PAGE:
§ 454. The master of a ship, so long as his agency lasts,1 has a general authority, growing out of his official relation to the ship, to make all contracts incidental to her ordinary employment. He may hire seamen for the voyage; he may let the ship on a charter-party, or take shipments on freight, if such be her usual employment, and not otherwise; he may contract for necessary repairs and equipments for the voyage,2 - unless a ship's-husband be employed, who is known to the party contracting with the master; he may hypothecate the ship in foreign ports for money advanced to supply its necessities, if they cannot be otherwise supplied, - in which case the payment of the money borrowed must depend upon the arrival of the ship,3 - or he may, under certain circumstances, sell the ship and cargo.4 But he cannot mortgage the vessel so as to transfer the property in it to one who lends money to put her in repair.5 Nor can he hypothecate the vessel, and also pledge the owner's personal credit.6 He is sometimes, also, appointed supercargo, or consignee of the cargo; in which case, he is not only the agent of the owners of the ship, but also of the consignors; and in his latter capacity is a factor.

1 Mackenzie v. Pooley, 11 Exch. 638 (1856).

2 Provost v. Patchin, 5 Seld. 239. See Holcroft v. Halbert, 16 Ind. 257; Gregg v. Robbins, 28 Mo. 347.

3 Stainbank v. Fenning, 6 Eng. Law & Eq. 412; 11 C. B. 51.

4 It was left a qucere in the Exchequer Chamber whether the prima facie authority of the master of a ship in dock in London extended to ordering repairs when the owner lived at Liverpool. The question had been decided in the affirmative below in the Queen's Bench. Mitcheson v. Oliver, 5 EL & B. 419 (1855).

5 Stainbank v. Shepard, 20 Eng. Law & Eq. 547; 13 C. B. 418. 6 Ibid.

If the owner of the ship and the consignor be the same person, the master is liable to him in two characters, which are carefully to be distinguished. During the voyage, he acts as master; but after the cargo has arrived at its destination, he is generally treated as acting solely in the capacity of consignee.1 Under ordinary circumstances, the master, in his official capacity, has no other relation to the cargo than that of carrier; 2 but in cases of extreme emergency and necessity, he becomes a consignee and supercargo by the mere effect of law; for the purpose of jettison and of sale. When the ship has put into an intermediate port; in distress, the master cannot make an obligatory contract upon the consignor of freight to put it upon another ship, when the consignor, to the knowledge of the master, has an agent at the intermediate port, without communicating with him and giving him the option of receiving the cargo there.3

§ 455. And here it is proper first to state, that although a master of a ship cannot generally delegate his authority to another person, yet this rule does not restrain him with the same force that it does agents in general. In cases of emergency or necessity, in a foreign port, in the absence of the owner or employer, he is invested with power to delegate his authority as master, whenever it may be necessary or proper for the welfare of the ship, or the accomplishment of the voyage.4

§ 456. And, in the first place, the master may contract for the purchase of the equipments and furnishings of the vessel, even at the home port, where the owners or their agents reside, unless it appear that the necessaries were furnished on the credit alone of the master.5 In this respect, the usage of trade has invested him with all the powers of a general agent, and his relation to the ship creates so strong a presumption of his authority, that special notice of the contrary would be required to overcome it.1 If, however, a ship's-husband be employed, the procurement of equipments and necessaries would be properly his duty, and no person, knowing such a fact, would be authorized to contract with the master in respect thereto.2 So, also, the master may borrow money for the purpose of procuring necessaries for the ship, and the owners will be liable therefor, if the circumstances of the case fairly justify him, whether the ship be in a foreign port or not.3 But his authority is limited by his necessities; and if the repairs have been obtained on credit, the master cannot afterwards borrow money to pay the bill,4 nor can he pledge the owners' credit for the care and maintenance of seamen injured by an accident and put on shore, if the vessel is able to proceed without them.5 Prima facie the master has no authority to draw bills and make notes for the use of the vessel, for the owners; nor has he any right as master, though a part owner, to insure for the other owners.6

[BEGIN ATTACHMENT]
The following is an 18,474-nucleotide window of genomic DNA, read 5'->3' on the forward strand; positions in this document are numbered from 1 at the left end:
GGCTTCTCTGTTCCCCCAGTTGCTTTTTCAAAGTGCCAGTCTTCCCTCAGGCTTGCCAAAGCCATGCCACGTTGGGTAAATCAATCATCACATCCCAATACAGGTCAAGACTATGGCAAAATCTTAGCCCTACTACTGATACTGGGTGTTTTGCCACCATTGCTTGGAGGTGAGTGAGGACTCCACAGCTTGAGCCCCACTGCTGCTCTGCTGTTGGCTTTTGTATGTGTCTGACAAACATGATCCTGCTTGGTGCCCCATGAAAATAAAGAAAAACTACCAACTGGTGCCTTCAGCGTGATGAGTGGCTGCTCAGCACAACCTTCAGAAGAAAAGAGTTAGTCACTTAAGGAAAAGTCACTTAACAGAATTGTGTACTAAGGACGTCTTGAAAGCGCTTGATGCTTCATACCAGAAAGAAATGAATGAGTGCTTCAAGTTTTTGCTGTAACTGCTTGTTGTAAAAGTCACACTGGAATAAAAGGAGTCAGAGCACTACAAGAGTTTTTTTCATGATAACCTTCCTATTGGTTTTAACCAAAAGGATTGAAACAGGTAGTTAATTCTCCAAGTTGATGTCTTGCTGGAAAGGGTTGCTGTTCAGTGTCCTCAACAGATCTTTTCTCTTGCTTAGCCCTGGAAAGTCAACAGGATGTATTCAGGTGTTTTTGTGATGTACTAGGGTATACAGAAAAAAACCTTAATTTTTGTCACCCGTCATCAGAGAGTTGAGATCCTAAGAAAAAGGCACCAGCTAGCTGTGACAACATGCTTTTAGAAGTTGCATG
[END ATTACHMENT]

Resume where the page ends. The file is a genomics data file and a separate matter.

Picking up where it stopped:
1 Curtis on Merchant Seamen, p. 207; Story on Agency, § 36; Williams v. Nichols, 13 Wend. 58; Kendrick v. Delafield, 2 Caines, 67; Earle v. Rowcroft, 8 East, 126; The Vrouw Judith, 1 Rob. Adm. 150; The St. Nicholas, 1 Wheat. 417; Abbott on Shipping, pt. 2, ch. 4, § 1, n. 1.

2 Under what circumstances the captain can bind the owner by settlement for freight, see Alexander v. Dowie, 1 H. & N. 152 (1856).

3 Gibbs v. Grey, 2 H. & N. 22 (1857).

4 Domat, B. 1, tit. 16, § 3, art. 3; 1 Bell, Comm. 505 to 508, 5th ed.; Story on Agency, § 36; Dig. Lib. 14, tit. 1, 1. 1, § 5; Pothier, Pand. Lib. 14, tit. 1, n. 3.

5 Glading v. George, 3 Grant, 290; Winsor v. Maddock, 64 Penn. St. 231 (1870). See Negus v. Simpson, 99 Mass. 388.

§ 457. A master has no power to charge his owners by signing bills of lading for goods never put on board his vessel.7

1 Story on Agency, § 119; 1 Bell, Comm. p. 506, 507, 5th ed.; Abbott on Shipping, pt. 2, ch. 2, § 1 to 11; 3 Kent, Comm. 158 to 176; James v. Bixby, 11 Mass. 34; 1 Livermore on Agency, 157, 158 (ed. 1818).

2 1 Bell, Comm. 413; Marquand v. Webb, 16 Johns. 89; Schemerhorn v. Loines, 7 Johns. 311; Muldon v. Whitlock, 1 Cow. 290; Ex parte Bland, 2 Rose, 91.